Wednesday, February 21, 2018

Bela Lajta. The Vocational School. (Taking Pictures in the Rain)

Bela Lajta (1873-1920) was one of the most innovative and original architects of his time.  (He did the Jewish School for the Blind with its remarkable fence which I wrote about earlier.)  Although he trained with the masters (Alajos Hauszman and  Odon Lechner) he quickly went his own way.  He was highly individual and imaginative.  One of the hallmarks of his work is the intricate graphic design which makes the often  simple lines  of his buildings remarkable.

The tile above comes from the Technical School on Vas utca 9-11, which Lajta built between 1909 and 1913.  The building is fairly austere and relies more on graphic design than color to achieve its effect--a quality which makes it a good candidate for photographing on a cold, gray day. ( I mention this because we have had a lot of rain, sleet, and snow this visit, which has made for some creative thinking about how to spend our days.)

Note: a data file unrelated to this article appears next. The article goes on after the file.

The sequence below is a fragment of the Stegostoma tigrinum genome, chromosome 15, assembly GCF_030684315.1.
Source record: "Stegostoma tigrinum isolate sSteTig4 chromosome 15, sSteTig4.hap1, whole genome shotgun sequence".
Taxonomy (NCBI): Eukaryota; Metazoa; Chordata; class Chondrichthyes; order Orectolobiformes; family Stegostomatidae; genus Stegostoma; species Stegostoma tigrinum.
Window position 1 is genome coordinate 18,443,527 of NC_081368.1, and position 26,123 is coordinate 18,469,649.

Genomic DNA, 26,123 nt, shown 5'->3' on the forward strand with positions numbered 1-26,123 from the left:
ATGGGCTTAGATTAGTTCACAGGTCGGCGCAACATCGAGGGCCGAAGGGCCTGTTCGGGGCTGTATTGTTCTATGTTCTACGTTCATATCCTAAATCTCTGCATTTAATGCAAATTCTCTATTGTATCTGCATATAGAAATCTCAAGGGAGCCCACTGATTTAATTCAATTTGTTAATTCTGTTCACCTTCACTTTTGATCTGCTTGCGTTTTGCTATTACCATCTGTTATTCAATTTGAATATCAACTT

However, close attention to its details awards.  What is particularly interesting is how technical  images woven  into more traditional organic imagery.

We were lucky to be allowed inside as well.

The original ceiling  decoration.

Tiles  and glass.

And on the facade these lovely owls, symbols of wisdom.



  1. These are fantastic. The first one in particular seems very different--almost like a textile.

  2. Gosh, I live the little train and the Zepplin in the tiles—what great details to call out!! Thanks!!